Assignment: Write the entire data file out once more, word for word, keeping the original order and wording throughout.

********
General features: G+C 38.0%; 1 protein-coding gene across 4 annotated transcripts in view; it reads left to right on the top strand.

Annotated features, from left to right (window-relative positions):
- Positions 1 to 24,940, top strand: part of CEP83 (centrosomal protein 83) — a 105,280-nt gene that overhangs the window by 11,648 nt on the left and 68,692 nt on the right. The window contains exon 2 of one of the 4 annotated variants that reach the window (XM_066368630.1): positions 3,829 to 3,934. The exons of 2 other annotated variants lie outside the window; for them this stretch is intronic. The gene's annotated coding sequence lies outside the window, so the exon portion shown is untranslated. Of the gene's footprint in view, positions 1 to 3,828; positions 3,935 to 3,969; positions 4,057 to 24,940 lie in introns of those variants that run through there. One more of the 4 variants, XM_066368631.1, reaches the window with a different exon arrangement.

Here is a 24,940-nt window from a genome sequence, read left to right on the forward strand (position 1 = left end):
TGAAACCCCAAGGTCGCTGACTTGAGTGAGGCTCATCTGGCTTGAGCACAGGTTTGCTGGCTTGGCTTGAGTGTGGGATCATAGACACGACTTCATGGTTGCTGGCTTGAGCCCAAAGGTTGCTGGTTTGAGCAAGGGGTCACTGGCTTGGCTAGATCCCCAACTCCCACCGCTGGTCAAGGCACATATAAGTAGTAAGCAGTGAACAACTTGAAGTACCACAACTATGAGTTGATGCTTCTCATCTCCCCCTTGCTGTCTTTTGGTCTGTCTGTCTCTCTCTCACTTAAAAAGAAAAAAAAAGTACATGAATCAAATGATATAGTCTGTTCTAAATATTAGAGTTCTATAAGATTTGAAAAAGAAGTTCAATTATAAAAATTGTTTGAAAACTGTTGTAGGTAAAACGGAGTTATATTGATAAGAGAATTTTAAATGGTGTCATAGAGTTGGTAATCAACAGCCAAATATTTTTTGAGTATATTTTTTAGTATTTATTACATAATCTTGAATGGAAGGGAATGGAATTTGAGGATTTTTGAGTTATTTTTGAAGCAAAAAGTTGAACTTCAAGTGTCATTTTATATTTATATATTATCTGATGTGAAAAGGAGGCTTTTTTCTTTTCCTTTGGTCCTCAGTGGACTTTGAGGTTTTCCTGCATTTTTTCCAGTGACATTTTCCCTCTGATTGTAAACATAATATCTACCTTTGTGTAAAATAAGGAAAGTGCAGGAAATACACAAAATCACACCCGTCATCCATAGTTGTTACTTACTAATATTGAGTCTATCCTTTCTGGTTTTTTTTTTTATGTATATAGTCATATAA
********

General features: G+C 38.0%; 1 protein-coding gene across 4 annotated transcripts in view; it reads left to right on the top strand.

Annotated features, from left to right (window-relative positions):
- Positions 1 to 24,940, top strand: part of CEP83 (centrosomal protein 83) — a 105,280-nt gene that overhangs the window by 11,648 nt on the left and 68,692 nt on the right. The window contains exon 2 of one of the 4 annotated variants that reach the window (XM_066368630.1): positions 3,829 to 3,934. The exons of 2 other annotated variants lie outside the window; for them this stretch is intronic. The gene's annotated coding sequence lies outside the window, so the exon portion shown is untranslated. Of the gene's footprint in view, positions 1 to 3,828; positions 3,935 to 3,969; positions 4,057 to 24,940 lie in introns of those variants that run through there. One more of the 4 variants, XM_066368631.1, reaches the window with a different exon arrangement.

Here is a 24,940-nt window from a genome sequence, read left to right on the forward strand (position 1 = left end):
TGAAACCCCAAGGTCGCTGACTTGAGTGAGGCTCATCTGGCTTGAGCACAGGTTTGCTGGCTTGGCTTGAGTGTGGGATCATAGACACGACTTCATGGTTGCTGGCTTGAGCCCAAAGGTTGCTGGTTTGAGCAAGGGGTCACTGGCTTGGCTAGATCCCCAACTCCCACCGCTGGTCAAGGCACATATAAGTAGTAAGCAGTGAACAACTTGAAGTACCACAACTATGAGTTGATGCTTCTCATCTCCCCCTTGCTGTCTTTTGGTCTGTCTGTCTCTCTCTCACTTAAAAAGAAAAAAAAAGTACATGAATCAAATGATATAGTCTGTTCTAAATATTAGAGTTCTATAAGATTTGAAAAAGAAGTTCAATTATAAAAATTGTTTGAAAACTGTTGTAGGTAAAACGGAGTTATATTGATAAGAGAATTTTAAATGGTGTCATAGAGTTGGTAATCAACAGCCAAATATTTTTTGAGTATATTTTTTAGTATTTATTACATAATCTTGAATGGAAGGGAATGGAATTTGAGGATTTTTGAGTTATTTTTGAAGCAAAAAGTTGAACTTCAAGTGTCATTTTATATTTATATATTATCTGATGTGAAAAGGAGGCTTTTTTCTTTTCCTTTGGTCCTCAGTGGACTTTGAGGTTTTCCTGCATTTTTTCCAGTGACATTTTCCCTCTGATTGTAAACATAATATCTACCTTTGTGTAAAATAAGGAAAGTGCAGGAAATACACAAAATCACACCCGTCATCCATAGTTGTTACTTACTAATATTGAGTCTATCCTTTCTGGTTTTTTTTTTTATGTATATAGTCATATAA